From there, it is a short scramble to the actual high point of Finger Rock, a precarious roost which can only accommodate one or two people. After spending about an hour enjoying the incredible spectacle, we rappelled 100 feet to the bottom of Finger Rock.
Three and a half hours later, after witnessing an awesome sunset, we all safely returned to the Finger Rock trailhead, rejuvenated after another splendid day of adventure in the mountains.
For an exciting glimpse of this astonishing trek, click on https://youtu.be/8plEYNCcxHw. Turn up your speakers and enjoy!
4. Rogers Canyon – Spirits of the Past in the Superstition Wilderness
Most folks have hopes and dreams, some more grandiose than others. But few people are fortunate enough to realize all of their dreams. Elisha Reavis wanted to live off the land in a beautiful place far away from the hordes of humanity. He lived out his dream in a high mountain valley in Arizona’s Superstition Mountains where he farmed, grazed and tendered an orchard. Ponderosa pines graced his ranch and a beautiful clear spring-fed creek watered the fruit trees he planted. He died in 1896; his grave-site is located in a place few people will ever see. Thanks to Randy Weber, a Tucson hiker, historian and naturalist, we were one of the few.
500 years before Reavis departed, the Salado peoples were eking out a living in Rogers Canyon. So we headed left at the Rogers Canyon trail junction to observe the fascinating cliff dwellings. Gradually, the character and look of the landscape transformed from high desert grassland to riparian. Huge old sycamore trees, juniper, oak and mountain laurel appeared. As we ventured deeper into the thick of Rogers Canyon, spectacular volcanic rock formations made their appearance. Various shapes chiseled by the elements resembled a teapot, Queen Victoria’s crown and a huge boulder perched precariously high up on the canyon wall.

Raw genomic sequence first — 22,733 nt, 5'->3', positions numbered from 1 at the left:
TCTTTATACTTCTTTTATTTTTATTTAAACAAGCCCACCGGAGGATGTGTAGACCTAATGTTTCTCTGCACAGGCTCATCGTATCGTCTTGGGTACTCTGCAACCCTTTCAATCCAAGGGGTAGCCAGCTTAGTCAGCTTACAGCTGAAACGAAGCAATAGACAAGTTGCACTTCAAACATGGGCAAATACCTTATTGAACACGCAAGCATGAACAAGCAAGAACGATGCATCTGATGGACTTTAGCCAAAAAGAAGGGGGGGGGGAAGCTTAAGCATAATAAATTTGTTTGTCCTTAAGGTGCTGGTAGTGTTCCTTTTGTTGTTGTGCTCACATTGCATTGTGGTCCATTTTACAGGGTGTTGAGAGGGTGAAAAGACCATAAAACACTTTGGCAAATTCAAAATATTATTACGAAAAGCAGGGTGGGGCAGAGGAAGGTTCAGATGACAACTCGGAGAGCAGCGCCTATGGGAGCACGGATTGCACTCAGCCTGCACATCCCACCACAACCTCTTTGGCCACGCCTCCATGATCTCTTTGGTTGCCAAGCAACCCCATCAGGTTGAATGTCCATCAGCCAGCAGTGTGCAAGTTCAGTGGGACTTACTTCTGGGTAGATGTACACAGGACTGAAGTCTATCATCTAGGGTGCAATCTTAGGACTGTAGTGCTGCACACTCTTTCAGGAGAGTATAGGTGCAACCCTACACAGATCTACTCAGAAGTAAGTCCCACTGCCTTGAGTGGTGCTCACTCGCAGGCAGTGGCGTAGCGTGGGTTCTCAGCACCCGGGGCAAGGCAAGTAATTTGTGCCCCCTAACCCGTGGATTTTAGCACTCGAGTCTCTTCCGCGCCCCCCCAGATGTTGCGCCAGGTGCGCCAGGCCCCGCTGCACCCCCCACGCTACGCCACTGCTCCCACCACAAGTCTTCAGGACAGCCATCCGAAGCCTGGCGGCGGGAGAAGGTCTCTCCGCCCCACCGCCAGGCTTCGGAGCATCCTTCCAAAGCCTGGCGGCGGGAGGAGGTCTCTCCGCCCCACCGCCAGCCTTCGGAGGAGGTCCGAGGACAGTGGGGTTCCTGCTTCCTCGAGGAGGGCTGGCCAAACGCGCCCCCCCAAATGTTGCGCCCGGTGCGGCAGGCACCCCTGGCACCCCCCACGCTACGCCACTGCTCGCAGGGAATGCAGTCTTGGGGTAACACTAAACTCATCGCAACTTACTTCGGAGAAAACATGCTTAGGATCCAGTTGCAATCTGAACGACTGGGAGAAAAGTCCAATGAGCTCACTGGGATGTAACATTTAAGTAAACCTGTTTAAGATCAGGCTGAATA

Finally, we arrived at the Salado cliff dwellings. These well preserved ruins, located in a huge cave above the canyon floor, were the highlight of our day. At one time, as many as 100 people lived here and there were more than 65 rooms when it was constructed over 600 years ago. Most of the ruins have all but vanished but there is still a lot to see. The view from the ruins, looking out across the canyon was fantastic, a sight to behold. The ruins are fragile and irreplaceable; the forest service asks that hikers tread lightly and respect this magnificent place.
The long and bumpy drive from Rogers Trough trailhead is almost as striking as the hike itself. To the west views of saguaro studded Byous Butte, especially at sunset, are glorious. About six miles down the road on the right, we observed a picturesque stone arch. Numerous ridges and peaks of the Superstitions as well as other sky islands in the distance were prevalent throughout the journey back to civilization.
5. Adventuring at Nankoweap
For hikers wanting to experience raw adventure and avoid crowds, the Nankoweap trail at the Grand Canyon is one of the most enjoyable and epic treks in the southwest. Spectacular geology and out of this world views are the calling cards of this magnificent place. Nankoweap is located at the North Rim of the Grand Canyon.